Piloting on the River Shannon was the main occupation of the men of Scattery Island, closely followed by those serving their time as Sailors/Seamen. The Island men served in both the Royal Navy and Merchant Navy. Having served time, some seamen then went on to work on lightships and lighthouses.
The Scattery pilots worked the Western division of the Shannon Estuary, and were originally based in the Kilbaha & Carrigaholt areas. They came mainly from a place called Pilot Hill in Kilbaha. Pilots, at the time,used canoes to service ships. In 1873, five Pilots were drowned while on duty in the Kilbaha area.(A memorial honouring the men can be seen in Kilbaha today.) Following this tragedy, a two masted sailing ketch, named the “St.Patrick” and based at Carrigaholt bay was purchased and used by the Pilots based in the area. These Pilots were based at Kilcredaun Battery(purchased by the Harbour Commissioners of the time in 1910).
The Western Pilots remained based here until the Pilot house was built on Scattery Island at the southern end of the Island, on the grounds of the Battery in 1930. Most of the Pilots were, by now living on Scattery Island, so the ketch was abandoned,and there was a return to more traditional method of Piloting using a canoe.
The main Piloting families, kept a four man canoe, which was a necessity for Piloting vessels as far west as Kilcredaun point and beyond. This was the situation until 1953, when a motorised Pilot boat was commissioned, named the “Patricia”. She was based at Cappa, Kilrush, and the Pilot House was also relocated to Cappa. The motorised Pilot boat made the task of Piloting an easier one on the river, indeed at this stage, steamships had replaced sailing ships trading on the river. This also marked the end of the Pilot House being located on Scattery Island, and some of the families moved from Scattery Island, in and around this time, as it was not feasible to continue to live on the Island, with the Pilot House located on the mainland. However,many did remain resident on Scattery Island also and travelled to the mainland for their duty as Pilots.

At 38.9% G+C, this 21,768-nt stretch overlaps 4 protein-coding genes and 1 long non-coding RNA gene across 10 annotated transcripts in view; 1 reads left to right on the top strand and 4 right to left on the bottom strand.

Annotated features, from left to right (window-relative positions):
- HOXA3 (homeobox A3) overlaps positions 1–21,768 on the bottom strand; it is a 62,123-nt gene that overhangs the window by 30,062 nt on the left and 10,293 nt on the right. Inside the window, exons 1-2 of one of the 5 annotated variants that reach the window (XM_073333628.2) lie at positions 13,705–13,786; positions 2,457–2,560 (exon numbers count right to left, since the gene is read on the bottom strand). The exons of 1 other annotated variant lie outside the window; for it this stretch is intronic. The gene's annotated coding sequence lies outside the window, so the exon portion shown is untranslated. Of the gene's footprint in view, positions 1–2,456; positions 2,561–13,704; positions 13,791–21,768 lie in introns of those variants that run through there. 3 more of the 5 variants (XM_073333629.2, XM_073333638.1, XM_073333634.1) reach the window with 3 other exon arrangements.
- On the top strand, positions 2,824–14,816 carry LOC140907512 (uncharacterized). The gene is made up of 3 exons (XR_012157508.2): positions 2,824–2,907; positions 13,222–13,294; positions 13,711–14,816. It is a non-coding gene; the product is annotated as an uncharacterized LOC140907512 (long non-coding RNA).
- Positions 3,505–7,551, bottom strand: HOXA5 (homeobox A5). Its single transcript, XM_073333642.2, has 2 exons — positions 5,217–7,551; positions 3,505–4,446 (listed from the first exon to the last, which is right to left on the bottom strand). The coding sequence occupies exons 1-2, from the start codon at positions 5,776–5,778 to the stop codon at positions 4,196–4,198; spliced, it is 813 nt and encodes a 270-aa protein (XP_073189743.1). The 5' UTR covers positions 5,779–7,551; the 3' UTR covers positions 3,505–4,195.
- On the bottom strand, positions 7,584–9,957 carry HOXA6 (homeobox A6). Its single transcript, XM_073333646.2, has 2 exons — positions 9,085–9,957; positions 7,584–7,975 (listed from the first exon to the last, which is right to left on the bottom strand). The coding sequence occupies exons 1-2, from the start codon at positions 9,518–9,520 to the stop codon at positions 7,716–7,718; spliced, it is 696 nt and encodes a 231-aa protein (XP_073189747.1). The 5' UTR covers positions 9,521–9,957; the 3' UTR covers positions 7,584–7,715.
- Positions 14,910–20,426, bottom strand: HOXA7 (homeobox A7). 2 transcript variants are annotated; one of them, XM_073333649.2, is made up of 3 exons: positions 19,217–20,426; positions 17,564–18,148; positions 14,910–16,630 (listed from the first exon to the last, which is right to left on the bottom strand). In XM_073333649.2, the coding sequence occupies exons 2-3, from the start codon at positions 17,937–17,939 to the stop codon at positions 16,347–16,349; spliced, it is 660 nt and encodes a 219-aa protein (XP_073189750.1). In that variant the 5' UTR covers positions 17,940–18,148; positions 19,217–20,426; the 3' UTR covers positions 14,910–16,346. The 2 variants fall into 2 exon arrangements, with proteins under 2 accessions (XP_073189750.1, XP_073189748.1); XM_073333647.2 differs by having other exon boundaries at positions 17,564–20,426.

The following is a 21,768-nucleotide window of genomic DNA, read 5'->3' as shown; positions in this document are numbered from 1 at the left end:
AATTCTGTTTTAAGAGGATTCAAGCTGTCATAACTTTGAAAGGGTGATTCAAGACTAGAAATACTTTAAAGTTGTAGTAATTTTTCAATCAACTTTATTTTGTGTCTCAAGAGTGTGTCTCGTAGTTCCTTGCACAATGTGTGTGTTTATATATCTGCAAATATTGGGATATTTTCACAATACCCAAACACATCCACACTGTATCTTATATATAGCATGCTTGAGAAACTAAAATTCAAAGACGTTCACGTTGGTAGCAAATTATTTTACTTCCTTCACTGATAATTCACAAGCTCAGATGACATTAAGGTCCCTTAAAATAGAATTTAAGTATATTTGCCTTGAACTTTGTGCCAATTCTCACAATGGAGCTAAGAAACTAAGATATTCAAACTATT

Many of the Scattery men went to sea at a young age,they had a great love of the sea and served their time on the steamships in both the Royal and Merchant Navy.
During World War 2, a total of twelve Scattery men lost their lives at sea,which was a large loss from the Island. Shipping on the river was quiet during the war years, but picked up once more after 1945, and the Scattery Pilots continued their duties as trade on the river meant busier shipping channels. After the War many of the Island’s sea men joined the Irish Lightships and Lighthouse services.
A monument stands on the Island today in memory of the Scattery men lost at sea, and in memory of the Belgian Moorkens family, from whom the Island was purchased back into Irish State ownership in 1989. (Follow this link for more details :Kilrush Community Development Limited (KCDL)